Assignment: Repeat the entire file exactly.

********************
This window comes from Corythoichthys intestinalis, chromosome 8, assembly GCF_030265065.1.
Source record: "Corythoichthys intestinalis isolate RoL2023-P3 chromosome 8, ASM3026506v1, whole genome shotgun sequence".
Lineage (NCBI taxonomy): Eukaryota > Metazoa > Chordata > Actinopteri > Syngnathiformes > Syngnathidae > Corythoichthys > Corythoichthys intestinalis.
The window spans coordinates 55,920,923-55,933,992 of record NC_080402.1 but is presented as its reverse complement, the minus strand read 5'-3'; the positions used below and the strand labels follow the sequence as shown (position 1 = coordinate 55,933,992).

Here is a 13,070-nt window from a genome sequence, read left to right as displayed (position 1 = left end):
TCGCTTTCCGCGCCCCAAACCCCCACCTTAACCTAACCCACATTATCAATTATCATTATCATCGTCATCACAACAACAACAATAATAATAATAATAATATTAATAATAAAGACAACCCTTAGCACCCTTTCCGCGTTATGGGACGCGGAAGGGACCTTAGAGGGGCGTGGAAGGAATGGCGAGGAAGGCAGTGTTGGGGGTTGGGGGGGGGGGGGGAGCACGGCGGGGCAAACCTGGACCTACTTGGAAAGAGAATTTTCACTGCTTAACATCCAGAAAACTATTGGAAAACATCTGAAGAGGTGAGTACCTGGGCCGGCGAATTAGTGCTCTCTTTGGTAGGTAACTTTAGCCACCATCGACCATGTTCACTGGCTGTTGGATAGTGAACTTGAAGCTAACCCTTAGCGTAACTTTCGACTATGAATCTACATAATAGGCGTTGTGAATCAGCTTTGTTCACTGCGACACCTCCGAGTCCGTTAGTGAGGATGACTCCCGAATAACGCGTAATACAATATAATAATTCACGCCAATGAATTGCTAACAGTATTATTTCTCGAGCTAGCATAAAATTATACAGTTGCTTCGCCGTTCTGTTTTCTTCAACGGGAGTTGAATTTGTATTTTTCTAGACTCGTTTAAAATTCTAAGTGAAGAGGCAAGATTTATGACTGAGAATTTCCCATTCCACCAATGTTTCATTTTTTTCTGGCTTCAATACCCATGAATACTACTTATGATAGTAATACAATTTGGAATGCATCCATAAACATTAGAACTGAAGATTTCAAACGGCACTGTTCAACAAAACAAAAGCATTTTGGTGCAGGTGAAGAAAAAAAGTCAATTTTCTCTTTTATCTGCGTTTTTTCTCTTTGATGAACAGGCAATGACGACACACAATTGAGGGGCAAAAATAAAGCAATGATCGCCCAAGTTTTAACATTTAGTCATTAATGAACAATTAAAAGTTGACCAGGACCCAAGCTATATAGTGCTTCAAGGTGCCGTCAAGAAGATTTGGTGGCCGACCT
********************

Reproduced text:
This window comes from Corythoichthys intestinalis, chromosome 8, assembly GCF_030265065.1.
Source record: "Corythoichthys intestinalis isolate RoL2023-P3 chromosome 8, ASM3026506v1, whole genome shotgun sequence".
Lineage (NCBI taxonomy): Eukaryota > Metazoa > Chordata > Actinopteri > Syngnathiformes > Syngnathidae > Corythoichthys > Corythoichthys intestinalis.
The window spans coordinates 55,920,923-55,933,992 of record NC_080402.1 but is presented as its reverse complement, the minus strand read 5'-3'; the positions used below and the strand labels follow the sequence as shown (position 1 = coordinate 55,933,992).

Here is a 13,070-nt window from a genome sequence, read left to right as displayed (position 1 = left end):
TCGCTTTCCGCGCCCCAAACCCCCACCTTAACCTAACCCACATTATCAATTATCATTATCATCGTCATCACAACAACAACAATAATAATAATAATAATATTAATAATAAAGACAACCCTTAGCACCCTTTCCGCGTTATGGGACGCGGAAGGGACCTTAGAGGGGCGTGGAAGGAATGGCGAGGAAGGCAGTGTTGGGGGTTGGGGGGGGGGGGGGAGCACGGCGGGGCAAACCTGGACCTACTTGGAAAGAGAATTTTCACTGCTTAACATCCAGAAAACTATTGGAAAACATCTGAAGAGGTGAGTACCTGGGCCGGCGAATTAGTGCTCTCTTTGGTAGGTAACTTTAGCCACCATCGACCATGTTCACTGGCTGTTGGATAGTGAACTTGAAGCTAACCCTTAGCGTAACTTTCGACTATGAATCTACATAATAGGCGTTGTGAATCAGCTTTGTTCACTGCGACACCTCCGAGTCCGTTAGTGAGGATGACTCCCGAATAACGCGTAATACAATATAATAATTCACGCCAATGAATTGCTAACAGTATTATTTCTCGAGCTAGCATAAAATTATACAGTTGCTTCGCCGTTCTGTTTTCTTCAACGGGAGTTGAATTTGTATTTTTCTAGACTCGTTTAAAATTCTAAGTGAAGAGGCAAGATTTATGACTGAGAATTTCCCATTCCACCAATGTTTCATTTTTTTCTGGCTTCAATACCCATGAATACTACTTATGATAGTAATACAATTTGGAATGCATCCATAAACATTAGAACTGAAGATTTCAAACGGCACTGTTCAACAAAACAAAAGCATTTTGGTGCAGGTGAAGAAAAAAAGTCAATTTTCTCTTTTATCTGCGTTTTTTCTCTTTGATGAACAGGCAATGACGACACACAATTGAGGGGCAAAAATAAAGCAATGATCGCCCAAGTTTTAACATTTAGTCATTAATGAACAATTAAAAGTTGACCAGGACCCAAGCTATATAGTGCTTCAAGGTGCCGTCAAGAAGATTTGGTGGCCGACCT